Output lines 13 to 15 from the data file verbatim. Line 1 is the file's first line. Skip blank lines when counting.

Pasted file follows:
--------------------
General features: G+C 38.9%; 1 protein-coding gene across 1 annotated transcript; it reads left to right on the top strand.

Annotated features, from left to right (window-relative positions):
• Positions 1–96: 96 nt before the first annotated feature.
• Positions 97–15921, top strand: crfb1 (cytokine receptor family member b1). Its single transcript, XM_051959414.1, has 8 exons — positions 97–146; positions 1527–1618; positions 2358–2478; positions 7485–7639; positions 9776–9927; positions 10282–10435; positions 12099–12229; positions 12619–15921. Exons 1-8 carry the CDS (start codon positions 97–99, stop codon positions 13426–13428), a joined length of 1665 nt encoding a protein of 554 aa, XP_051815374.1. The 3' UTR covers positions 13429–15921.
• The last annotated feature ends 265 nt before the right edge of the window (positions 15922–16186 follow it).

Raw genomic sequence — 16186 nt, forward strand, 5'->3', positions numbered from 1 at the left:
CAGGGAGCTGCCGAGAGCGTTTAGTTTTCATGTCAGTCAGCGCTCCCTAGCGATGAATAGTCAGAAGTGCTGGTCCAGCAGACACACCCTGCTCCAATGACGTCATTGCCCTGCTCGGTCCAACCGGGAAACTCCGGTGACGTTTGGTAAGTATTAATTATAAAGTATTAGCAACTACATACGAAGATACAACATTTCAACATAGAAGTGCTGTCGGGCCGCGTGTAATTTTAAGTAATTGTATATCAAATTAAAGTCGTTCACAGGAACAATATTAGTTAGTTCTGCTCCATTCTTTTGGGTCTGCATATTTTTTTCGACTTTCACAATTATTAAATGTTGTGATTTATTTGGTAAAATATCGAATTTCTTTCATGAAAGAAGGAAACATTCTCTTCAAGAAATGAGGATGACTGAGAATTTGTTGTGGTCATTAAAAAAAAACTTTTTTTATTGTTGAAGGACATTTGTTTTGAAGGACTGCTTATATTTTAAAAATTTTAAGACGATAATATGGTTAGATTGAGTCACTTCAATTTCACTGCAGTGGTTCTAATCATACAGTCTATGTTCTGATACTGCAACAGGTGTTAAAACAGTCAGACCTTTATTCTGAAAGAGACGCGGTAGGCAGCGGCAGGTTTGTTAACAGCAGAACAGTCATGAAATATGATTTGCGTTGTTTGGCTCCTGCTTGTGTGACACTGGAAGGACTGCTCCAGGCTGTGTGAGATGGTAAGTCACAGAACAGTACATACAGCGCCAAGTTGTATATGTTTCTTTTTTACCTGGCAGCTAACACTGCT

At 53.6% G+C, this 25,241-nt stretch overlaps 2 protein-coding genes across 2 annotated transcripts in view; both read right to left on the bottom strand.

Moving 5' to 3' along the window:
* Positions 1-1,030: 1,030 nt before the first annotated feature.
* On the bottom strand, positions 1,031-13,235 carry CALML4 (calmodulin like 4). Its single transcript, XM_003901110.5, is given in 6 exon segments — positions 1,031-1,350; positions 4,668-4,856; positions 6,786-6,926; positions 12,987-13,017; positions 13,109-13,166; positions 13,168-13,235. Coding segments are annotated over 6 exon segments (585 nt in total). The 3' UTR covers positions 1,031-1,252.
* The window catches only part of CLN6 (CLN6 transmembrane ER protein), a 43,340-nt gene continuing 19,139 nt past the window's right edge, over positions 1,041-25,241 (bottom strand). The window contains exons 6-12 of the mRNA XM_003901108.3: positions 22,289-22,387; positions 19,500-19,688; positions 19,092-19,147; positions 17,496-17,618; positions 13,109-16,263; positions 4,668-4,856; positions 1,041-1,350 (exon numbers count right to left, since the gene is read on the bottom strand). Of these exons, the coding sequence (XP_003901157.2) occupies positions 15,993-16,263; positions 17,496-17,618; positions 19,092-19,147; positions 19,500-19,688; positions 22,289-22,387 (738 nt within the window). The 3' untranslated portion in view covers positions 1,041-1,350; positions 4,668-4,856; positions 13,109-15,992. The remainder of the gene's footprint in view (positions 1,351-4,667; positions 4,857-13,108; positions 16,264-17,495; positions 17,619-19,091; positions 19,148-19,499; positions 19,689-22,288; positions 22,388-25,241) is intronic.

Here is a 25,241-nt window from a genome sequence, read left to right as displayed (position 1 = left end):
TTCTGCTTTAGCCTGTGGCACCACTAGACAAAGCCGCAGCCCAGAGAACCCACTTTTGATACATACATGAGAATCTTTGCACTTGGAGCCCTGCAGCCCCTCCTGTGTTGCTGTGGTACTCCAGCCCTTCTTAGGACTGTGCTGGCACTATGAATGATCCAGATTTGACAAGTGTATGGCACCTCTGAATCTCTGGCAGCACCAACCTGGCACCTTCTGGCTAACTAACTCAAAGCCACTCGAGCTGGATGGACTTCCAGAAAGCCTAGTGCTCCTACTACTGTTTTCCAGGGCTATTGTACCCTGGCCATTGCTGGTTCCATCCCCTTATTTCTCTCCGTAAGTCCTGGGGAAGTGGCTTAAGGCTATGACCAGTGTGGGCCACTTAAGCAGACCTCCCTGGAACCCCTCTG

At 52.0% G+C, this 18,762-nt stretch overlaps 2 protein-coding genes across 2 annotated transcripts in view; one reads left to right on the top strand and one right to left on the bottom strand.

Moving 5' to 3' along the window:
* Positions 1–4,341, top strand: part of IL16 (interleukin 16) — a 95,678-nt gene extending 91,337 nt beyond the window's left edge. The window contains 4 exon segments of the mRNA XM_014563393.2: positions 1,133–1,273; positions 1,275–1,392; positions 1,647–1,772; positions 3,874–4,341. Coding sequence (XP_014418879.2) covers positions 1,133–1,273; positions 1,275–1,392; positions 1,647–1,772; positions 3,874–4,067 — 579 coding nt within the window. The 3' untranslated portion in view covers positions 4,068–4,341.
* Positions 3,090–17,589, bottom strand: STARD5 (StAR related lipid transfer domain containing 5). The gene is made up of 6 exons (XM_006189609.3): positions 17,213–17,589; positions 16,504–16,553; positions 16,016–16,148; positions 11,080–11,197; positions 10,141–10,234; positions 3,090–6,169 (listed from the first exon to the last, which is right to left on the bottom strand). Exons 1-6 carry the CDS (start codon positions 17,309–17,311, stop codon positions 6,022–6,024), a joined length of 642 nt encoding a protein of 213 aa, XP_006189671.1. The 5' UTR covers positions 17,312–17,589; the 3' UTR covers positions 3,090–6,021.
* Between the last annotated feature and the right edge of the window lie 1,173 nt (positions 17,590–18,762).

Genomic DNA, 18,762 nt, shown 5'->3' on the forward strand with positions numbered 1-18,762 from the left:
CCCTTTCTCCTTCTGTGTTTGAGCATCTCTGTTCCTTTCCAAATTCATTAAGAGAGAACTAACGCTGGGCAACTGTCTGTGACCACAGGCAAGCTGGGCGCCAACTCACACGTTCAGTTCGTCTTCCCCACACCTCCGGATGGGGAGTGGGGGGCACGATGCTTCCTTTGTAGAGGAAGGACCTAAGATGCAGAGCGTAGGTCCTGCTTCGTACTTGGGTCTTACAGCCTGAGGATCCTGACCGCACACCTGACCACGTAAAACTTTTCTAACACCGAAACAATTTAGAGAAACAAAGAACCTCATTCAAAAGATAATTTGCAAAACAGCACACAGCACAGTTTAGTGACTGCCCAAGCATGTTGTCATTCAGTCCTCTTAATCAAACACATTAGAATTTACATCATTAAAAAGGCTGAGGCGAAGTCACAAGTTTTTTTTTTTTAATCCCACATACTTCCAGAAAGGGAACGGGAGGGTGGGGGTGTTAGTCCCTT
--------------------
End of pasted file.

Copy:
Here is a 25,241-nt window from a genome sequence, read left to right as displayed (position 1 = left end):
TTCTGCTTTAGCCTGTGGCACCACTAGACAAAGCCGCAGCCCAGAGAACCCACTTTTGATACATACATGAGAATCTTTGCACTTGGAGCCCTGCAGCCCCTCCTGTGTTGCTGTGGTACTCCAGCCCTTCTTAGGACTGTGCTGGCACTATGAATGATCCAGATTTGACAAGTGTATGGCACCTCTGAATCTCTGGCAGCACCAACCTGGCACCTTCTGGCTAACTAACTCAAAGCCACTCGAGCTGGATGGACTTCCAGAAAGCCTAGTGCTCCTACTACTGTTTTCCAGGGCTATTGTACCCTGGCCATTGCTGGTTCCATCCCCTTATTTCTCTCCGTAAGTCCTGGGGAAGTGGCTTAAGGCTATGACCAGTGTGGGCCACTTAAGCAGACCTCCCTGGAACCCCTCTG

At 52.0% G+C, this 18,762-nt stretch overlaps 2 protein-coding genes across 2 annotated transcripts in view; one reads left to right on the top strand and one right to left on the bottom strand.